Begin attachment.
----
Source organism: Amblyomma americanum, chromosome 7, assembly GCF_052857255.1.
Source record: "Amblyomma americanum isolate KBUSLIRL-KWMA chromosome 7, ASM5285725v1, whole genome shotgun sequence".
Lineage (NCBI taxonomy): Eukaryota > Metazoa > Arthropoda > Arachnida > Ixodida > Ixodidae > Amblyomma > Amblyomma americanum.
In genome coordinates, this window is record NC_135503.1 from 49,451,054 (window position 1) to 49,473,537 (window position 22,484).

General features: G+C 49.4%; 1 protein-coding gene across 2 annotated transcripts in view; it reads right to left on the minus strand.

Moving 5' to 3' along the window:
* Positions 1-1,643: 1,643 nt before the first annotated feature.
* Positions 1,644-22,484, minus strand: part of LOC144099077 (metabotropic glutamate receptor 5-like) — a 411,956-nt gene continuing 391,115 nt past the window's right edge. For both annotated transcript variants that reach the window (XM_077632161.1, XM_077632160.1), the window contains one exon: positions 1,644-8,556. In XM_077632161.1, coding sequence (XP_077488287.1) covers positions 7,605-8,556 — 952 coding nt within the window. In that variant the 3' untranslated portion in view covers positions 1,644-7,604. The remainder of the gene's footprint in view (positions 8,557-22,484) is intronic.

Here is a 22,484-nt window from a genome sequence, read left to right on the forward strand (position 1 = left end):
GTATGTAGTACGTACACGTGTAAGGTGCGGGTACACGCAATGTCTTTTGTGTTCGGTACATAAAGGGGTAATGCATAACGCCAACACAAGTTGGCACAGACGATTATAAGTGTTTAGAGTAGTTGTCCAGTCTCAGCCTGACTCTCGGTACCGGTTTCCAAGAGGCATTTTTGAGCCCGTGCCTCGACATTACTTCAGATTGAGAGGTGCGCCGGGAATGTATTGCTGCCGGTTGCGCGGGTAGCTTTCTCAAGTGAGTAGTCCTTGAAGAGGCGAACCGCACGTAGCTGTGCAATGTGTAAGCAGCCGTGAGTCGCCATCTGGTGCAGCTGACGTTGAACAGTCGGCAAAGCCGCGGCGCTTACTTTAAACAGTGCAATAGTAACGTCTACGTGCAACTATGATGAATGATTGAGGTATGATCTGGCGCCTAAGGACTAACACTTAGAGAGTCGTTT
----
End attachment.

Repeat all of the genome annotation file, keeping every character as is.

Source organism: Amblyomma americanum, chromosome 7, assembly GCF_052857255.1.
Source record: "Amblyomma americanum isolate KBUSLIRL-KWMA chromosome 7, ASM5285725v1, whole genome shotgun sequence".
Lineage (NCBI taxonomy): Eukaryota > Metazoa > Arthropoda > Arachnida > Ixodida > Ixodidae > Amblyomma > Amblyomma americanum.
In genome coordinates, this window is record NC_135503.1 from 49,451,054 (window position 1) to 49,473,537 (window position 22,484).

General features: G+C 49.4%; 1 protein-coding gene across 2 annotated transcripts in view; it reads right to left on the minus strand.

Moving 5' to 3' along the window:
* Positions 1-1,643: 1,643 nt before the first annotated feature.
* Positions 1,644-22,484, minus strand: part of LOC144099077 (metabotropic glutamate receptor 5-like) — a 411,956-nt gene continuing 391,115 nt past the window's right edge. For both annotated transcript variants that reach the window (XM_077632161.1, XM_077632160.1), the window contains one exon: positions 1,644-8,556. In XM_077632161.1, coding sequence (XP_077488287.1) covers positions 7,605-8,556 — 952 coding nt within the window. In that variant the 3' untranslated portion in view covers positions 1,644-7,604. The remainder of the gene's footprint in view (positions 8,557-22,484) is intronic.

Here is a 22,484-nt window from a genome sequence, read left to right on the forward strand (position 1 = left end):
GTATGTAGTACGTACACGTGTAAGGTGCGGGTACACGCAATGTCTTTTGTGTTCGGTACATAAAGGGGTAATGCATAACGCCAACACAAGTTGGCACAGACGATTATAAGTGTTTAGAGTAGTTGTCCAGTCTCAGCCTGACTCTCGGTACCGGTTTCCAAGAGGCATTTTTGAGCCCGTGCCTCGACATTACTTCAGATTGAGAGGTGCGCCGGGAATGTATTGCTGCCGGTTGCGCGGGTAGCTTTCTCAAGTGAGTAGTCCTTGAAGAGGCGAACCGCACGTAGCTGTGCAATGTGTAAGCAGCCGTGAGTCGCCATCTGGTGCAGCTGACGTTGAACAGTCGGCAAAGCCGCGGCGCTTACTTTAAACAGTGCAATAGTAACGTCTACGTGCAACTATGATGAATGATTGAGGTATGATCTGGCGCCTAAGGACTAACACTTAGAGAGTCGTTT